Heck. And yes. These glorious little bites of magic existed for only a few years in the early ‘90s; as Dinosaur Dracula noted in a recent post involving the opening of a package of P.B. Crisps from 1993, they had largely vanished by 1995. Somewhere between a cookie and a filled cracker, they were crispy on the outside and sweet and creamy on the inside — obviously no good for anyone who either hated peanut butter or was allergic to peanuts, but magnificent for the rest of us.
5. ‘90s-Era TGIF
Although there was a tiny bit of spillover in both the late ‘80s and the early 2000s, TGIF was almost entirely a ‘90s phenomenon: Its original run began on ABC in 1989 and lasted until 2000. Many of the sitcoms that make up the bulk of many ‘90s kids’ TV memories (and Friday night memories) aired during the TGIF block: Boy Meets World, Family Matters, Full House, Step by Step, and more. An attempt was made to revive it in 2003, but by that point, Friday nights were largely dominated by reality television; so, alas, it was short-lived.
At least we still have Fuller House and Girl Meets World, right?
6. Saturday Morning Cartoons
It was a sad day when the last block of Saturday morning cartoons called it quits. Although many weekend morning television programming blocks featured shows geared towards children, they were largely reruns; it wasn’t until the ‘60s that it occurred to executives that airing brand-new shows on Saturday mornings could prove to be quite fruitful, indeed — and it was, for several decades. Interestingly, though, ‘90s kids grew up during the decline of Saturday morning cartoons: Through a combination of the rise of cartoon-driven cable networks, increased regulation of children’s television programming, and a move by parents to do more productive things with their kids on weekends than park in front of the telly, the animated blocks of programming that had hitherto been so beloved fell out of favor. In 2014, the CW — which had been the last remaining network to air a Saturday morning cartoon block — halted Vortexx, bringing an end to the era.
I’m sure I’m not the only one who misses it, especially now that I’m a grownup and have the luxury of spending my Saturday mornings however the heck I want.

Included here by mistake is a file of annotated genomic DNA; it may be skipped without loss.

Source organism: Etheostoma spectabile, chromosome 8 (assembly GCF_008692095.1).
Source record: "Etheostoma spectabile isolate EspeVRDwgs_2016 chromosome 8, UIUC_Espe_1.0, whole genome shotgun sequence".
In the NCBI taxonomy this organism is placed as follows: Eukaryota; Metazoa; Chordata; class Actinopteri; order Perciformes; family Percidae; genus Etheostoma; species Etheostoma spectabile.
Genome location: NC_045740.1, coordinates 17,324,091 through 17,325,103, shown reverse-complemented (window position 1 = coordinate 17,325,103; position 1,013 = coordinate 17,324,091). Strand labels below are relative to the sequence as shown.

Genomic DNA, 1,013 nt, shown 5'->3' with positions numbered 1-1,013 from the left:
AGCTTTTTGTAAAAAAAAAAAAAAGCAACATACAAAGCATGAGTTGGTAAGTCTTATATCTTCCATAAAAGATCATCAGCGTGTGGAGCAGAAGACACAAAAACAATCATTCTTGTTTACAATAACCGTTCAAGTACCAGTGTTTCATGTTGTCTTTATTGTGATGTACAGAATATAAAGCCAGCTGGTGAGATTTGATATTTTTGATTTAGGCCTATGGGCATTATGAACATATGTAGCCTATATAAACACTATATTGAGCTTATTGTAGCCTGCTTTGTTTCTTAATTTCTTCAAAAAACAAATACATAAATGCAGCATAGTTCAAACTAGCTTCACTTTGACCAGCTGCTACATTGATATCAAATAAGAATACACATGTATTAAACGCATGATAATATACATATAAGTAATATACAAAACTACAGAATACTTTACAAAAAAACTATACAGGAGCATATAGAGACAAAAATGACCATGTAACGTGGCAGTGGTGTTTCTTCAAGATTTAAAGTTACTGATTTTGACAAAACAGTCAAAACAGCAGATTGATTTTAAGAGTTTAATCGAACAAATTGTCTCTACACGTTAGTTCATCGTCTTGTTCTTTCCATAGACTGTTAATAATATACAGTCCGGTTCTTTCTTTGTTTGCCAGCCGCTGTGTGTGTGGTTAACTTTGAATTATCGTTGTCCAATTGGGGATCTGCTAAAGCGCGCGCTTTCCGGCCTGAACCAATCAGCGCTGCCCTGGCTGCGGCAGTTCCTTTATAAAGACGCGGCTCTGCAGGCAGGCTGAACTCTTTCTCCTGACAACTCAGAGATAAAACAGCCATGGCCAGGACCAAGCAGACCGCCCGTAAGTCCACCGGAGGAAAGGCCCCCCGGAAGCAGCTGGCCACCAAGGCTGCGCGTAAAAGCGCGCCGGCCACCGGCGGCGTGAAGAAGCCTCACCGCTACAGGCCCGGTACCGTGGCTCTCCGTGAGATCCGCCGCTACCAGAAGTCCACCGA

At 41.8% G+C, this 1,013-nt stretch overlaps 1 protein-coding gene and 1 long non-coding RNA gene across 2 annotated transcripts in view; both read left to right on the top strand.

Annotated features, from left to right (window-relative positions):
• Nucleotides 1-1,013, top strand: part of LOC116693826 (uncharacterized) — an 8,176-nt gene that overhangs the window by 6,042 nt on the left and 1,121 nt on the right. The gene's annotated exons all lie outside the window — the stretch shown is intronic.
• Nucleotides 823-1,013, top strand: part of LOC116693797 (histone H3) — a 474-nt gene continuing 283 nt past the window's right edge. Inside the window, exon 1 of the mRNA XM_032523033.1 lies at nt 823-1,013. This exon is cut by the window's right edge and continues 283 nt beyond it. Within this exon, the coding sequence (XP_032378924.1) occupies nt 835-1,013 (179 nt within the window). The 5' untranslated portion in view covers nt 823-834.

7. This Outfit
8. Mix Tapes and CDs
You know what I’ve realized as I’ve gotten older and things like actual, physical music albums you can hold in your hand disappeared? I listen to a lot less music now. Or perhaps accurately, the way I listen to it is different — it’s more like, “hey, let’s put some sort of Internet-based streaming thing on in the background” than “hey, let’s sit and spin this record over and over and over again until we’ve memorized every word and every note.” As a result, the mix tape has become much less common: Whereas it was once a way to communicate something important to someone you cared about (I like you, you’re my best friend, etc.), now, it’s mostly vanished.
I mean, I love the instant gratification nature of the Internet age as much as the next person — but I also think said instant gratification has made us much quicker to scroll through things. We have so much at our fingertips — knowledge, media, conversation, whatever — but I think our understanding of it all is much more surface-level than it used to be. Maybe we could stand to bring the mix tape back — and maybe improve our listening skills in the process.
Or maybe I’m just getting old.
9. LAN Parties
Before we had online gaming, we had LAN parties. Arguably you can do this today by having a whole bunch of friends over and logging onto Wi-Fi, but the connection might be kind of slow.
And whatever you do, don’t forget the Bagel Bites.
Nailed it. I suspect this is why there’s still a small but devoted portion of the population who absolutely refuse to switch from their flip phones to smartphones — or even switched back to having a flip phone after they got sick of smartphone culture.
11. This Guy
I AM THE TERROR THAT FLAPS IN THE NIGHT.